At 16,500 acres, Sapelo is the fourth largest island along the one hundred miles of Georgia coastline. 97% of the island is state-owned and managed entities primarily focused on environmental, marine, and wildlife research. Their ‘lab’ the largely intact and near-pristine habitats on and surrounding the island. Entities include the University of Georgia Marine Institute, the Richard J. Reynolds Wildlife Management Area, and the Sapelo Island National Estuarine Research Reserve.
What appeals to the scientists is that the state of the island appeals to and attracts an abundance of wildlife that live in or visit the multiple intact habitats of the island and surrounding estuaries. Birds are in abundance throughout the year with the Spring and Fall migrations highlighting the calendar. And because of the conservation, preservation, and management practices, it is getting better for at least some of the species. For example, Piping and Wilson Plovers. Official checklist entries include:
- Number of species: 269
- Number of globally threatened species: 4
- Number of introduced species: 3
Much of the remaining 3% of the island, including the 434-acres Hog Hammock community, is owned in a complex entanglement of Heirs Properties by descendants of the enslaved people that provided the labor for the antebellum plantations. The Geechee people.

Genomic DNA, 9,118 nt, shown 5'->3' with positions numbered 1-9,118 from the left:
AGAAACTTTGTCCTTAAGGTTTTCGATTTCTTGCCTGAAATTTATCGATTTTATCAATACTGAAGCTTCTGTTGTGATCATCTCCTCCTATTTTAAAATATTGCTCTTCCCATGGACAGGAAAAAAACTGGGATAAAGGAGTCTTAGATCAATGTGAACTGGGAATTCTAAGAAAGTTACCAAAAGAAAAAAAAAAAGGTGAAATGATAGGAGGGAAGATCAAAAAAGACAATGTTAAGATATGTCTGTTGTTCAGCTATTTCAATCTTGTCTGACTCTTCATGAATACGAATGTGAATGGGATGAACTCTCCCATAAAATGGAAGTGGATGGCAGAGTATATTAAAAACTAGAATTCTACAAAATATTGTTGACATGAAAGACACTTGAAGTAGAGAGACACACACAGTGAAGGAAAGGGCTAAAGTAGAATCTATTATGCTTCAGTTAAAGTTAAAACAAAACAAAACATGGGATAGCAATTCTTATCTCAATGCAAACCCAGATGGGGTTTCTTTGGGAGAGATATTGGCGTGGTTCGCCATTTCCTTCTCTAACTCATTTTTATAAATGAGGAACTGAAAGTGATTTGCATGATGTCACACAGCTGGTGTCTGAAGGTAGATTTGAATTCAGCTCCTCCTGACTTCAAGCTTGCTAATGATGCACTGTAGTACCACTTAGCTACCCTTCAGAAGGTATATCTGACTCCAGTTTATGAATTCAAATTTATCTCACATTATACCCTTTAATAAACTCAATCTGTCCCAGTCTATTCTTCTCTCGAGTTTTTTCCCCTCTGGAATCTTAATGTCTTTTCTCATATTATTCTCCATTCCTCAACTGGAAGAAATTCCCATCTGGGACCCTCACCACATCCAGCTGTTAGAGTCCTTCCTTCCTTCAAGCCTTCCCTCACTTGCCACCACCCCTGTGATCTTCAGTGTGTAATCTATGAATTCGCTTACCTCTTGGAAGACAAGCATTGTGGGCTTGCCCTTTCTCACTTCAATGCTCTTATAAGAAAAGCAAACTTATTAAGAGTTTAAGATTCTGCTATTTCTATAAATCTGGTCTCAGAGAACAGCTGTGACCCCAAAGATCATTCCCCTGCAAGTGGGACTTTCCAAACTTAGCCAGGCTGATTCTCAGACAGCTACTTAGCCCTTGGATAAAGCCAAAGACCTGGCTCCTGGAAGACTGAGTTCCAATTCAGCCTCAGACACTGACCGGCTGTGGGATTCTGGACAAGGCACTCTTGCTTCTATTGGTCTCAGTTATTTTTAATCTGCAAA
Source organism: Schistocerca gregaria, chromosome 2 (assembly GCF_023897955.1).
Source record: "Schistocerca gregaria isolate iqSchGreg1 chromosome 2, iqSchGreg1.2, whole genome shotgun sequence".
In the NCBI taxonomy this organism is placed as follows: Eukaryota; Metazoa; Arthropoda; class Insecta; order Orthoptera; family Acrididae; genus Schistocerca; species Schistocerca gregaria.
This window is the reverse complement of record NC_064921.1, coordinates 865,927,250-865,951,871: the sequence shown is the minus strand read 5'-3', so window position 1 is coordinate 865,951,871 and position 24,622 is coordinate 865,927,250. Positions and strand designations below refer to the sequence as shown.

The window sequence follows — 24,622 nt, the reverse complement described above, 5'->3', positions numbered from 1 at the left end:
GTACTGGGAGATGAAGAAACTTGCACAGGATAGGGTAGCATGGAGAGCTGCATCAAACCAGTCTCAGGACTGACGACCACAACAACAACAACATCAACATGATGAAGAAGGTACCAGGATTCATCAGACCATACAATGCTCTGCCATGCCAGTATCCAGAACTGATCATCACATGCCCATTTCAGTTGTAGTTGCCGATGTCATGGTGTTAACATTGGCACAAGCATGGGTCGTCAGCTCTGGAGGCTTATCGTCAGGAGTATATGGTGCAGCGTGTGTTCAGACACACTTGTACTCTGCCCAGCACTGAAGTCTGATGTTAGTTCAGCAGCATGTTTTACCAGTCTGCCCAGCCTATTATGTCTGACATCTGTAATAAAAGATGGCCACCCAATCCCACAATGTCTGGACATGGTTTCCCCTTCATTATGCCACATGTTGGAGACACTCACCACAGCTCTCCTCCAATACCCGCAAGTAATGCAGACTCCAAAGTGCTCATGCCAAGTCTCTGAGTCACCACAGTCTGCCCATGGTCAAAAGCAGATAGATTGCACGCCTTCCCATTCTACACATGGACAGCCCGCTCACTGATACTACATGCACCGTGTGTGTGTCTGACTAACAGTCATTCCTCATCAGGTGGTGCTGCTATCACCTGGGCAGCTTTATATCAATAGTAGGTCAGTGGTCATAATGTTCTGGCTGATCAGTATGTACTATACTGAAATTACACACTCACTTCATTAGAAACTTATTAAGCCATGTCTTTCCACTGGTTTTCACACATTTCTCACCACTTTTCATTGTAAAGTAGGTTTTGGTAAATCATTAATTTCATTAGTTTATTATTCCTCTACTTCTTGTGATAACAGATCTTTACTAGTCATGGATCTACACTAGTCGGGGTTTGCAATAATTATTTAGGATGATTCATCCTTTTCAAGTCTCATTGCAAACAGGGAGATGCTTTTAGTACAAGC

This split is an artifact of the unique histories of the Georgia barrier islands. The earliest European settlers valued the islands for their agricultural potential, in particular rice, cotton, and sugar cane. All of which require scale to be profitable. Sapelo, and most of its neighbors, were acquired for large plantations by a small number of planters. When this economy fell apart after the Civil War, an equally small number of northern industrialists purchased large tracts on the larger islands, if not the whole island. The remote islands became private hunting and fishing preserves and generally playgrounds for the rich. Accessible only by boat or plane and by invitation, unless you lived in Hog Hammock. Access by ferry only continues this isolation.
Viable wildlife numbers were valued by the visiting owners. Overseers implemented conservation and management practices to protect the success of the experience. It was Georgia’s good fortune that the owners did not need to monetize their island property holdings. They were already wealthy and Georgia’s islands being separated from the mainland by marshes with high tidal exchanges made development challenging and less valued. Most island ‘preserves’ were sold to the state, including Sapelo by the Reynolds heirs. This fortunate protection was all consummated with the 1975 enactment of the Georgia Marshland Protection Act. A permit is required to “fill, alter or locate a structure over marshlands”. Today Georgia has fully 1/3rd of the salt marsh along the Atlantic coast. Ninety-two percent of Georgia’s shoreline is dominated or fronted by salt marsh. Except for Tybee, Jekyll, and St Simons, there are no bridges or causeways to the islands. Unimpeded marsh and mudflat views remain.